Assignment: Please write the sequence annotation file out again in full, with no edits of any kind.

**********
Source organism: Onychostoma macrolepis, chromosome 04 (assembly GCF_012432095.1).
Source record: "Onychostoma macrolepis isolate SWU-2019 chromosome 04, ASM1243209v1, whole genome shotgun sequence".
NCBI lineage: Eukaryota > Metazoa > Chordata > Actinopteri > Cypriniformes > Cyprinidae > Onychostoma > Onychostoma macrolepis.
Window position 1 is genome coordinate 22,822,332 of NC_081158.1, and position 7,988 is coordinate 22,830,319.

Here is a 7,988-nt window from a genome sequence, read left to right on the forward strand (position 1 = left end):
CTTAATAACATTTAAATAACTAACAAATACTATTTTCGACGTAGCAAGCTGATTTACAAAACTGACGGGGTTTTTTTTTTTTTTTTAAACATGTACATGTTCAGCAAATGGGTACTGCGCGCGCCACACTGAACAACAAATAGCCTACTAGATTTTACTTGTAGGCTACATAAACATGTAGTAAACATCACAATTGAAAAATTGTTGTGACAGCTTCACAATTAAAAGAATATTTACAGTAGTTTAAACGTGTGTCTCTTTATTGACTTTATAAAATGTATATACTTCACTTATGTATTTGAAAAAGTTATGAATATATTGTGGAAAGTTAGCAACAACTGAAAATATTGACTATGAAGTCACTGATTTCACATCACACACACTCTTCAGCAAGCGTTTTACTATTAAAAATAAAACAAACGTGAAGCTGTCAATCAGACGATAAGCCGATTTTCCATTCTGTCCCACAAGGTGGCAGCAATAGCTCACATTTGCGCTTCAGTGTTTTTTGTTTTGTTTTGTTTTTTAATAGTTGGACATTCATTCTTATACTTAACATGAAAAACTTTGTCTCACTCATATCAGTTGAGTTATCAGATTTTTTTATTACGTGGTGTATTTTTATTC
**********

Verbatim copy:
Source organism: Onychostoma macrolepis, chromosome 04 (assembly GCF_012432095.1).
Source record: "Onychostoma macrolepis isolate SWU-2019 chromosome 04, ASM1243209v1, whole genome shotgun sequence".
NCBI lineage: Eukaryota > Metazoa > Chordata > Actinopteri > Cypriniformes > Cyprinidae > Onychostoma > Onychostoma macrolepis.
Window position 1 is genome coordinate 22,822,332 of NC_081158.1, and position 7,988 is coordinate 22,830,319.

Here is a 7,988-nt window from a genome sequence, read left to right on the forward strand (position 1 = left end):
CTTAATAACATTTAAATAACTAACAAATACTATTTTCGACGTAGCAAGCTGATTTACAAAACTGACGGGGTTTTTTTTTTTTTTTTAAACATGTACATGTTCAGCAAATGGGTACTGCGCGCGCCACACTGAACAACAAATAGCCTACTAGATTTTACTTGTAGGCTACATAAACATGTAGTAAACATCACAATTGAAAAATTGTTGTGACAGCTTCACAATTAAAAGAATATTTACAGTAGTTTAAACGTGTGTCTCTTTATTGACTTTATAAAATGTATATACTTCACTTATGTATTTGAAAAAGTTATGAATATATTGTGGAAAGTTAGCAACAACTGAAAATATTGACTATGAAGTCACTGATTTCACATCACACACACTCTTCAGCAAGCGTTTTACTATTAAAAATAAAACAAACGTGAAGCTGTCAATCAGACGATAAGCCGATTTTCCATTCTGTCCCACAAGGTGGCAGCAATAGCTCACATTTGCGCTTCAGTGTTTTTTGTTTTGTTTTGTTTTTTAATAGTTGGACATTCATTCTTATACTTAACATGAAAAACTTTGTCTCACTCATATCAGTTGAGTTATCAGATTTTTTTATTACGTGGTGTATTTTTATTC